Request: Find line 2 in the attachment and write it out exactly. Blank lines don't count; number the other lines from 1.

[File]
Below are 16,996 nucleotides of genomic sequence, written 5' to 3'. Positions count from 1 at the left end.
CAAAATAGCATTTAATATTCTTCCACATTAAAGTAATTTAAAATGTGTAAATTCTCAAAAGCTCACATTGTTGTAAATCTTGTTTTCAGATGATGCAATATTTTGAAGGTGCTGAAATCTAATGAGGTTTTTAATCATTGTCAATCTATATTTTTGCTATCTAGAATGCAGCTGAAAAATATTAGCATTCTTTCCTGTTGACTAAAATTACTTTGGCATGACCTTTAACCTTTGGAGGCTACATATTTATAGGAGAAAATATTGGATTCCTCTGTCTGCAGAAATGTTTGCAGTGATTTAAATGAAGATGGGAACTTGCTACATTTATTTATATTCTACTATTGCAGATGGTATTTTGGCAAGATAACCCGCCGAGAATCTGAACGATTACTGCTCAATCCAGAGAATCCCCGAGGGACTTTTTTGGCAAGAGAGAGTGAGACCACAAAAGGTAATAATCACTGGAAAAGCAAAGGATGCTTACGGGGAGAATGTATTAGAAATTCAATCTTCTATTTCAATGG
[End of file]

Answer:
CAAAATAGCATTTAATATTCTTCCACATTAAAGTAATTTAAAATGTGTAAATTCTCAAAAGCTCACATTGTTGTAAATCTTGTTTTCAGATGATGCAATATTTTGAAGGTGCTGAAATCTAATGAGGTTTTTAATCATTGTCAATCTATATTTTTGCTATCTAGAATGCAGCTGAAAAATATTAGCATTCTTTCCTGTTGACTAAAATTACTTTGGCATGACCTTTAACCTTTGGAGGCTACATATTTATAGGAGAAAATATTGGATTCCTCTGTCTGCAGAAATGTTTGCAGTGATTTAAATGAAGATGGGAACTTGCTACATTTATTTATATTCTACTATTGCAGATGGTATTTTGGCAAGATAACCCGCCGAGAATCTGAACGATTACTGCTCAATCCAGAGAATCCCCGAGGGACTTTTTTGGCAAGAGAGAGTGAGACCACAAAAGGTAATAATCACTGGAAAAGCAAAGGATGCTTACGGGGAGAATGTATTAGAAATTCAATCTTCTATTTCAATGG